New York City will spend $1.8 million this year to roll out “mobile trauma units” — buses filled with counselors and peacekeepers — to crime scenes throughout the city in an effort to ease tensions in communities after acts of gun violence, the Wall Street Journal reports. The buses will be deployed in January 2019 to each borough. Some team members have prior criminal records and former gang affiliations. Known as “violence interrupters,” they use their credibility and connections to resolve disputes before they escalate. “A lot of people don’t realize once the funeral is over, once the candles stop burning, once the media is gone, people are still suffering, people are still afraid,” said Councilwoman Vanessa Gibson, former chair of the City Council’s public safety committee, who pushed for the initiative.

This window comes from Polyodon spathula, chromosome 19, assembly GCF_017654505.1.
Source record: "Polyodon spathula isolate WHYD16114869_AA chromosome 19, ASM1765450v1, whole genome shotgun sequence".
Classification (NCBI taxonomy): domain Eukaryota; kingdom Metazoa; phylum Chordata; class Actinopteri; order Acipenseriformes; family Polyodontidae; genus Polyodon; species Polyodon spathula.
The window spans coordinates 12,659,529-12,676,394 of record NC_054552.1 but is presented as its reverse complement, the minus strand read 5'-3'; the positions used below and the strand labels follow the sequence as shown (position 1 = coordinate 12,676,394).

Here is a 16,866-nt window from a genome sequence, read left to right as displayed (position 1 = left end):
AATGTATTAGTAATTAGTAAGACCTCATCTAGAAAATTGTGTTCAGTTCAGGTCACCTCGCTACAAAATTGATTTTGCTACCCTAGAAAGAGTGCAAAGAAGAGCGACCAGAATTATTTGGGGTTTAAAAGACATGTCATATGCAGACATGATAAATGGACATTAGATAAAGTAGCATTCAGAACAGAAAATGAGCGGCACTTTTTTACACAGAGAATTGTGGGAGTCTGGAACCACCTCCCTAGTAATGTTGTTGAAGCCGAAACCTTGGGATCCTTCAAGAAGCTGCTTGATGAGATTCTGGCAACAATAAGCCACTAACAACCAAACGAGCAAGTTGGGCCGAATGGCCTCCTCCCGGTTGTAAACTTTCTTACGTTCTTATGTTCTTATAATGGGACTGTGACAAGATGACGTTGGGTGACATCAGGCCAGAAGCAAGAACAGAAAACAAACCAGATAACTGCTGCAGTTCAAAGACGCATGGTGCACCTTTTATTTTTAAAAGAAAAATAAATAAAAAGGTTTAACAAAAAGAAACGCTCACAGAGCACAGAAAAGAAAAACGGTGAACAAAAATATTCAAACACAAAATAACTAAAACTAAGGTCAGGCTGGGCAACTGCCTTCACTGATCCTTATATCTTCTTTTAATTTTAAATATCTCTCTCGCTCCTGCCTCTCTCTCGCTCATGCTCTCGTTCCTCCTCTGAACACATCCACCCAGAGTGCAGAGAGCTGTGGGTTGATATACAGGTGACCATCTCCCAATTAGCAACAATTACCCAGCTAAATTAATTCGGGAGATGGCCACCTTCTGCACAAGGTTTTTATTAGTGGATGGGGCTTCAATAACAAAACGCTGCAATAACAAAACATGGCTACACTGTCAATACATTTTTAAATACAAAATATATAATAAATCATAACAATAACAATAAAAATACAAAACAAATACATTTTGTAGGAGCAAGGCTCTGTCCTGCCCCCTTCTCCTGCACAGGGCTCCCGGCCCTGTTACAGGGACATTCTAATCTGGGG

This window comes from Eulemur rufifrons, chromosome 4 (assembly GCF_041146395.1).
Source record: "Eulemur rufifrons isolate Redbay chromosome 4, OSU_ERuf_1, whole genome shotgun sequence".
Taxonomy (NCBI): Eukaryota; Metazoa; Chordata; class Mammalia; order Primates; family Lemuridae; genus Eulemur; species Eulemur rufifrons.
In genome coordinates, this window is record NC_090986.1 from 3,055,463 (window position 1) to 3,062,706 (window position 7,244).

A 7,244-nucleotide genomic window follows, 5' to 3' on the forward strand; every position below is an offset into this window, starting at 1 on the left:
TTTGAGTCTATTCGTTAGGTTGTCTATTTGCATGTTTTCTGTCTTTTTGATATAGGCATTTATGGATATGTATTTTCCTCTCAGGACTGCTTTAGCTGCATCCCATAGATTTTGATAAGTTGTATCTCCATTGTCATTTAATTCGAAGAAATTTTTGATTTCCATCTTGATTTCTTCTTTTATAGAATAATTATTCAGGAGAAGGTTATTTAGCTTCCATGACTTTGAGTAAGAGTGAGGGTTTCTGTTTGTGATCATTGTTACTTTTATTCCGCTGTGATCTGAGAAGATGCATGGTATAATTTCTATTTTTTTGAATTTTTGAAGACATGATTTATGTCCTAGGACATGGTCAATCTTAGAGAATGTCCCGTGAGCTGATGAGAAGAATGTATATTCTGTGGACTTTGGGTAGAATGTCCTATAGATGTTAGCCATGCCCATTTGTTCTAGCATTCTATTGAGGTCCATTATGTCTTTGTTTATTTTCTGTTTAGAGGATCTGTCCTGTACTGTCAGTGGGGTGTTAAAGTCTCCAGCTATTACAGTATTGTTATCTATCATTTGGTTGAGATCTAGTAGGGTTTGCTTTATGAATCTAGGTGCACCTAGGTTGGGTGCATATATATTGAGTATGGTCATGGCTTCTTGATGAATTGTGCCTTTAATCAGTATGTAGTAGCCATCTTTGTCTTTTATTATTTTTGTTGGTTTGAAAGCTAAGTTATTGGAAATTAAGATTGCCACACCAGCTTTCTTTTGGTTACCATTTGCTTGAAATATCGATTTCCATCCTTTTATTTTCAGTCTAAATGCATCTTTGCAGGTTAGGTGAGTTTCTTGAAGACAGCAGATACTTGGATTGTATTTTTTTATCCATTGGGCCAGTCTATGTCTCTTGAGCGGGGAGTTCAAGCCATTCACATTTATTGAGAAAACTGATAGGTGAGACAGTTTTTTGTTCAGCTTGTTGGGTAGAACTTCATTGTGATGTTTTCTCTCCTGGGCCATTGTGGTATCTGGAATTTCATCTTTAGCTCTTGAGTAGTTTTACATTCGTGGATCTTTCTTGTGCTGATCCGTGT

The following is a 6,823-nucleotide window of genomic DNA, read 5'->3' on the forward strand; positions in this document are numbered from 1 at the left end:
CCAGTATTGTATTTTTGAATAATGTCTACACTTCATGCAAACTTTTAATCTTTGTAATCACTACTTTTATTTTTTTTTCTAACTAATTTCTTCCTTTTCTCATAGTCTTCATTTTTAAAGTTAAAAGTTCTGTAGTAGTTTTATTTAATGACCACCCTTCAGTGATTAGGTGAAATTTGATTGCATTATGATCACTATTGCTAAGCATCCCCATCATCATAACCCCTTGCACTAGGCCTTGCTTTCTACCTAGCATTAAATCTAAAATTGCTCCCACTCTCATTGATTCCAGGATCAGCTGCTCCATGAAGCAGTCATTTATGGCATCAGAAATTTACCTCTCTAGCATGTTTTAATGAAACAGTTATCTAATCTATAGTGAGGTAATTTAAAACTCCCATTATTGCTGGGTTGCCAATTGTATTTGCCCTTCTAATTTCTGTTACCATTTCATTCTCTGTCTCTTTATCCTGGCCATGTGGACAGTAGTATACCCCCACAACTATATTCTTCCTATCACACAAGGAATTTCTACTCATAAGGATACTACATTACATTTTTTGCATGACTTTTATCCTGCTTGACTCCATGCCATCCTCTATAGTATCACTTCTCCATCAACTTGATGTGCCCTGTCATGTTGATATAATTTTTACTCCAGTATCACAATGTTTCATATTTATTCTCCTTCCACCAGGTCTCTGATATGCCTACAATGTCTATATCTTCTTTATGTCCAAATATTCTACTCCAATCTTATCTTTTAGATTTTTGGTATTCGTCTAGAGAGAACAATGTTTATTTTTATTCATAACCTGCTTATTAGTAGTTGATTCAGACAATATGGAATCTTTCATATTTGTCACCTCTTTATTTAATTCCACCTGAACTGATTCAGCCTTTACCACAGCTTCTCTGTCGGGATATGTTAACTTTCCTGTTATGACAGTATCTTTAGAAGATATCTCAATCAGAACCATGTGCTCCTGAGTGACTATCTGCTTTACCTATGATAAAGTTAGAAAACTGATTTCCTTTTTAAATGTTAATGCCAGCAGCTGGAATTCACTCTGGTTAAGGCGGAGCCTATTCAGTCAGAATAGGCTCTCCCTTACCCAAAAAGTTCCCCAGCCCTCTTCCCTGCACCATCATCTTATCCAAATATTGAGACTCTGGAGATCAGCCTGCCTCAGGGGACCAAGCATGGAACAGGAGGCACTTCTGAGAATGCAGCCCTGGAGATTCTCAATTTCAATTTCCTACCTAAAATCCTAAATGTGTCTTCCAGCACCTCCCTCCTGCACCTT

Eric Cumberbatch of the Mayor’s Office to Prevent Gun Violence said the program will likely cost $875,000 annually following the roll out. He said the program would help community members heal while allowing anti-violence advocates to take responsibility in ensuring public safety. Like the New York Police Department’s mobile-command posts, the advocates’ units will stay at crime scenes up to a week after crimes are committed. Eugene O’Donnell, a professor of law and police studies at John Jay College of Criminal Justice, said it would be hard to justify the use of such a program. “They’re going to try to stop retaliation. The claim will be since they intervened, there was no retaliation action,” O’Donnell said. “As with any preventive strategy, it’s going to be hard in this case to prove if they’ve actually had any success.”